The COVID-19 Incident Management System’s Engagement Pillar is intensifying its activities in Monrovia; bringing together community heads and finding out from them their doubts and reservations about the fight against the disease.
Unlike other approaches, some of which involve contact tracing and community outreach that sensitize people about the prevalence of the disease, the Ministry of Internal Affairs is now adding what is considered as palava hut engagement that brings the citizens closer to the government to understand how the pandemic is being managed and the extent of the progress made.
Earlier, it was mandated that people avoid coming together in large groups, so as to prevent the spread of the virus since it is airborne and can easily be contracted from sneezing and coughing. However, these measures, though in place, it seems not to be as effective as it should be, according to Health Minister Dr. Wilhelmina Jallah.
“The measures put in place are not working; we had 3 p.m. in place and people were going home at 4 p.m., and now we have gone 6 p.m. and people are going home 6:30. When people are given masks to use, they sell them and some do not use them properly,” said Minister Jallah.
Therefore, in order to have the people involved, Internal Affairs Minister Varney Sirleaf together with the Government and Community Pillar of the Incident Management System are using the face to face engagement to solicit views from residents in an effort to collaborate to observe the protocols and to voluntarily do sample testing to know their status.
At one of the engagements meeting at the Martor Guest House in the Soul Clinic Community in Montserrado County District #4 on May 30, 2020, Minister Sirleaf said: “We have come here to explain to you, or expand on what you have been hearing. We have come to engage you to cultivate means how to fight COVID-19 as we did during the Ebola.”
Minister Sirleaf added: “We want to protect our citizens because if they are protected, the government is protected; this is why we are here. Community leaders can mobilize their people to do their sample testing and we can call the Minister of Health and her team to do this so we can know how far the virus is spreading or not.”
In spite of the reported increase in confirmed cases that up to May 30 Liberia stood at 273, Minister Sirleaf said recovery was high as compared to death; something he said is good news and that Coronavirus is not a ‘death sentence’ but people come down with it and recover.
“Ministers and other people have been to the treatment center and recovered. Let us help fight this disease because it is true that it is here. Let us do our sample test,” Minister Sirleaf added.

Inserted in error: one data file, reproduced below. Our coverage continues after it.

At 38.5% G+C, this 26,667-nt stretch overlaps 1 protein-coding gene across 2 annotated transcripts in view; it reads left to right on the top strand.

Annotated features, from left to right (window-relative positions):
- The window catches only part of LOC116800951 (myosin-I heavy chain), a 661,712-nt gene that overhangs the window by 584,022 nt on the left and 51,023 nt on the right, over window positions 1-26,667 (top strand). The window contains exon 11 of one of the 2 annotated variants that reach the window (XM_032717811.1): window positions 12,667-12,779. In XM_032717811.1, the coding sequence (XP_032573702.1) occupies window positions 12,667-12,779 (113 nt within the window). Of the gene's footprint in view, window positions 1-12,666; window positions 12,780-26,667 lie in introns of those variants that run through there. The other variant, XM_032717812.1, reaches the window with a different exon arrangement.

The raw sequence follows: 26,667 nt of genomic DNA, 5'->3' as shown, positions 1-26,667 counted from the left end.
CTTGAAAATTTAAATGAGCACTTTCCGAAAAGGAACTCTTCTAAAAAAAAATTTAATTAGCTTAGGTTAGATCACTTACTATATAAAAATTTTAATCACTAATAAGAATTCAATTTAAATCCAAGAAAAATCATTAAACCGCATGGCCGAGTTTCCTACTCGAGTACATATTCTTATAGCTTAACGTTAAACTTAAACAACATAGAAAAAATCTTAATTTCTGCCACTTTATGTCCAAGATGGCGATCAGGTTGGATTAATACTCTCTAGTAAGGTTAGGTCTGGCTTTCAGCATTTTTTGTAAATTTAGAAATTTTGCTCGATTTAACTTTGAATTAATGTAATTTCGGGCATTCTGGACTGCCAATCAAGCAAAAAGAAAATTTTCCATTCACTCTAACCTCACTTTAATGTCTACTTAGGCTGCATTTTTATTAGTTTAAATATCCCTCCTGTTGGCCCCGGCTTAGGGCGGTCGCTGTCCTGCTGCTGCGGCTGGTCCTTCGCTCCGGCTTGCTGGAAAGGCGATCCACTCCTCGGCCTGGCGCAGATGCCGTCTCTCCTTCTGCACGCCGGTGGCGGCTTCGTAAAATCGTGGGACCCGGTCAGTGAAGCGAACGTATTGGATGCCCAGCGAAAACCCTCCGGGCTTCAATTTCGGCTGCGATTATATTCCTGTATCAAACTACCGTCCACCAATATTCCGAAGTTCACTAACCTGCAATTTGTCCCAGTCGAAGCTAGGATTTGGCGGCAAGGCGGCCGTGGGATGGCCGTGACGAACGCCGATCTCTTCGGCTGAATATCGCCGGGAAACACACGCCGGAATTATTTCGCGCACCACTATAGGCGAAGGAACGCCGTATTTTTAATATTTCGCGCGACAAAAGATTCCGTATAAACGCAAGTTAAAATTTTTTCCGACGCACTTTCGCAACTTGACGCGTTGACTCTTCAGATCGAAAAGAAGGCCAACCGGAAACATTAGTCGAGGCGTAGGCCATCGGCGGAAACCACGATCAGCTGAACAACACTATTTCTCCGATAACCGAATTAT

Adding to Minister Sirleaf, Health Minister Dr. Wilhelmina Jallah, said: “We have been doing contact tracing, but we thought we should go to communities to hear what’s happening. The army at the Health Ministry is not enough, the one at the international community is not enough to help. Therefore, we have come to you because we know that with your participation we can do better.”
According to Dr. Jallah, the more samples they collect, health authorities will know the extent to which the virus has spread or is contained and, by the result various restrictions that are in place, will be relaxed and people will go about their normal businesses.
World Health Organization (WHO) Country Representative, Dr. Peter Clement also told over 75 community leaders that gathered for the engagement that the government alone cannot fight the disease to defeat it, but the collaborative efforts of all citizens.
“Community leaders, the private sector, and religious leaders must all come together to fight the disease, and to fight, we must be able to identify, test and get treatment when we are positive,” said Dr. Clement.
The community leaders were also privileged to ask questions and expressed their reservations about how the Coronavirus fight is being handled.
Some expressed fear that they may feel well and decide to do their test, but health authorities would come out with positive results for them which may cause them to be stigmatized.
Others raised concern that the death of the senior Drug Enforcement Agency officer brought stigma to them, while some also expressed their disdain over how materials like buckets and detergents meant for hygiene are unfairly distributed and very less in quantity to spread across a large segment of the population.
Yet some expressed that while they know that the virus exists and is raging the world, information surrounding it in Liberia is full of distortion and does not come from health officials but the Information Ministry.
Meanwhile, Dr. Jallah clarified that the Information Ministry serves as the arm of government for information dissemination, and whatever information they have can be given out by that ministry when instructed to do.